That exercise ultimately led to the two-part interview that aired in March 2022 (you can watch the whole conversation in episode 282 and episode 283). “We went to your worst critics… and said, ‘Where’s he wrong,’ and they gave us all their ammo and we presented you with it, and you responded,” Megyn realled. “That is how people learn, that is how people come to their own conclusion… that’s how journalism used to work and is supposed to still work.”

Kennedy said that all he is looking for is a chance to have a conversation. “What I say to people is, ‘Show me where I’m wrong; just show me the facts,’ because I’m susceptible to change,” he explained. “I’m accused constantly of promoting misinformation, but nobody actually is able to show me a single factual assertion that I’ve made that is wrong.” 

He said he has created an advisory board with “350 PhD scientists and physicians” that look at his social media content before it’s posted. “I probably have the most robust in-house fact-checking operation right now in the media,” he noted. “None of them would stay with me if I was promoting misinformation regularly or even occasionally.”

Kennedy’s Experience on The Megyn Kelly Show

The two-part interview between Kennedy and Megyn had some four hours of content that was chock full of hot-button issues like COVID-19 and vaccines, yet no part of the discussion was ever censored on any social media platform. “We wanted it to live on YouTube, and Instagram, and all platforms that had been censoring you, and it did,” Megyn noted. “And it does to this day.”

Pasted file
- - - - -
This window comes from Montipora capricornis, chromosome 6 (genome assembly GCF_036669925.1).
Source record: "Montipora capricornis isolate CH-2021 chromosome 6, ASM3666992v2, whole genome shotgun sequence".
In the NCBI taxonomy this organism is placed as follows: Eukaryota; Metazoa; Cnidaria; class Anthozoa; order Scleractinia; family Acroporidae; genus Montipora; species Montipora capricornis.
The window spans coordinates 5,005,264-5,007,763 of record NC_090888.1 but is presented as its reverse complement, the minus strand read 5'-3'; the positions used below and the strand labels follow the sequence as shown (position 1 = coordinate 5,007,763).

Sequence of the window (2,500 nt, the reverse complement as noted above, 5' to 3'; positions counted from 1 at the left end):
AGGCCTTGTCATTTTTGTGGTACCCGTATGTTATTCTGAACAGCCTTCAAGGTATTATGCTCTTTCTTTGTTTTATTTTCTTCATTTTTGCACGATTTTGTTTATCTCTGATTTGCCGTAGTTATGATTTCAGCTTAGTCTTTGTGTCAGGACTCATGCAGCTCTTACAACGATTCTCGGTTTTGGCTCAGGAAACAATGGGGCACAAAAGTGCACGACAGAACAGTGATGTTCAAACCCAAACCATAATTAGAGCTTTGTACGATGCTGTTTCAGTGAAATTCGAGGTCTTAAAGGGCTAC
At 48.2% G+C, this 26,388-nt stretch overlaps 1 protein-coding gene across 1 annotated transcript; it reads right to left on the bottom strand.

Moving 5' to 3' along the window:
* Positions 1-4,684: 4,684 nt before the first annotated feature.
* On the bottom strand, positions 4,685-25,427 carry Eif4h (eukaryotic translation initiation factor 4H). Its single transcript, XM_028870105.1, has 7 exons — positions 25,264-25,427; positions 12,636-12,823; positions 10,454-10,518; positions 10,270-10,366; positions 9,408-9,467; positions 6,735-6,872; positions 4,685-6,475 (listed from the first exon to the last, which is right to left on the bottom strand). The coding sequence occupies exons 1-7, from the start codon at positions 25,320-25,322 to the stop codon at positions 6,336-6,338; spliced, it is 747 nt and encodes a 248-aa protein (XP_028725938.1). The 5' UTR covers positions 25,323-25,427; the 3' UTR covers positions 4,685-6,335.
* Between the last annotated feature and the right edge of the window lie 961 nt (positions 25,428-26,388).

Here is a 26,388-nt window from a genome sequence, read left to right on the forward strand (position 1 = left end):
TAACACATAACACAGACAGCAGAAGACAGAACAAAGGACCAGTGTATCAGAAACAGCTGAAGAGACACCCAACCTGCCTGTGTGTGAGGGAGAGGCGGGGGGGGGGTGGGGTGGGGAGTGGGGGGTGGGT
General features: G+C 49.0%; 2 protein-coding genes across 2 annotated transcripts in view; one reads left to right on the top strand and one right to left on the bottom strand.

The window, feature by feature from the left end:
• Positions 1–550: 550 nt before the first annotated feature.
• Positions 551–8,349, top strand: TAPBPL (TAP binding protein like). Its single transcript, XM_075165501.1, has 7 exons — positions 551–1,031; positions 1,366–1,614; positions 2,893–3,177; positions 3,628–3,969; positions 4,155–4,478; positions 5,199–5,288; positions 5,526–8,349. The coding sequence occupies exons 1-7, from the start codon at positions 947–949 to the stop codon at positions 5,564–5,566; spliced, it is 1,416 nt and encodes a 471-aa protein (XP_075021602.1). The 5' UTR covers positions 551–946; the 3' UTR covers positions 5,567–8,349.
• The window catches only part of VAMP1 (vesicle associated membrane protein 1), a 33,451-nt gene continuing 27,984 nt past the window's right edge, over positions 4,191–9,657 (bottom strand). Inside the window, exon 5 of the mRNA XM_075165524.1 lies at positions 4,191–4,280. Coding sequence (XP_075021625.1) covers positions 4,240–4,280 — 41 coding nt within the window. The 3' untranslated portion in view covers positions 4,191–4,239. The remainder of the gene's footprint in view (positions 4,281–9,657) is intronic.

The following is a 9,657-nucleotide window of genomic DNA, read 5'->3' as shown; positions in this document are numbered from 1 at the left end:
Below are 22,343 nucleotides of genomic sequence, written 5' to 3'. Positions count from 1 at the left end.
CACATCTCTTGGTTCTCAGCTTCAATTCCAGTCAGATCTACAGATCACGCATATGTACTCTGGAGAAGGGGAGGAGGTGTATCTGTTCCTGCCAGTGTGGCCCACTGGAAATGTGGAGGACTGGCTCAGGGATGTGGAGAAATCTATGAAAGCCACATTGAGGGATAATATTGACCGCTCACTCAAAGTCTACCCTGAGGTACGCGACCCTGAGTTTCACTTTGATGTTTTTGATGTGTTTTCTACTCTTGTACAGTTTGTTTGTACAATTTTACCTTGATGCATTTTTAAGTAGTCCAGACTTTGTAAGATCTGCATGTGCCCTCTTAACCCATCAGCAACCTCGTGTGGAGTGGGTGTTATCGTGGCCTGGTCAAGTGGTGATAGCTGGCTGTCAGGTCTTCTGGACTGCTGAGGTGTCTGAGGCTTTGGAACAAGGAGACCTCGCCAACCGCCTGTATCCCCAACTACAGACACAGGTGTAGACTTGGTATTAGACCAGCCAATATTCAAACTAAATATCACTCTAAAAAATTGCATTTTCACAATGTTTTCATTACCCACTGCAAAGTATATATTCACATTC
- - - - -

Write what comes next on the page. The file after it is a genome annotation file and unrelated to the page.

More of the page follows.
It proves that it is still possible to have thoughtful and nuanced discussions on controversial topics so long as they are well-researched. “Nobody was allowing me to speak. I was just a pariah in the media… and you were one of the first people to have a conversation with me,” Kennedy recalled. “And you did something very unusual, which is you would interview me and then you’d section the interview and place your fact check.” 

At the time, Kennedy said he heard from some people who thought the “after-checking” tactic was “not fair” because it didn’t give him a chance to respond in real time. But he understood why it had to be done that way. “I said, ‘What she is doing is the only way that she could allow me on, and what she is doing is great,’” he shared. “I want people to do that. I want people to fact check me.”

Megyn said that the overwhelming majority of Kennedy’s claims checked out. “The most controversial stuff that you get labeled a kook for saying checked out time after time after time,” she shared. “And this is not a full endorsement of everything you’ve ever said, but my takeaway was, ‘This guy has been unfairly maligned by people who are so pro-vaccine that they just needed to silence him.’”

Ultimately, Kennedy said his goal is to get people thinking for themselves. “People should not believe what I say, and they should not believe what CDC says, and they shouldn’t believe what the WHO says,” he concluded. “In a democracy, you have to do your own research… It’s part of your civic duty.”

You can check out the full interview with Kennedy by tuning in to episode 548 on YouTube, Apple Podcasts, or wherever you like to listen. And don’t forget that you can catch The Megyn Kelly Show live on SiriusXM’s Triumph (channel 111) weekdays from 12pm to 2pm ET.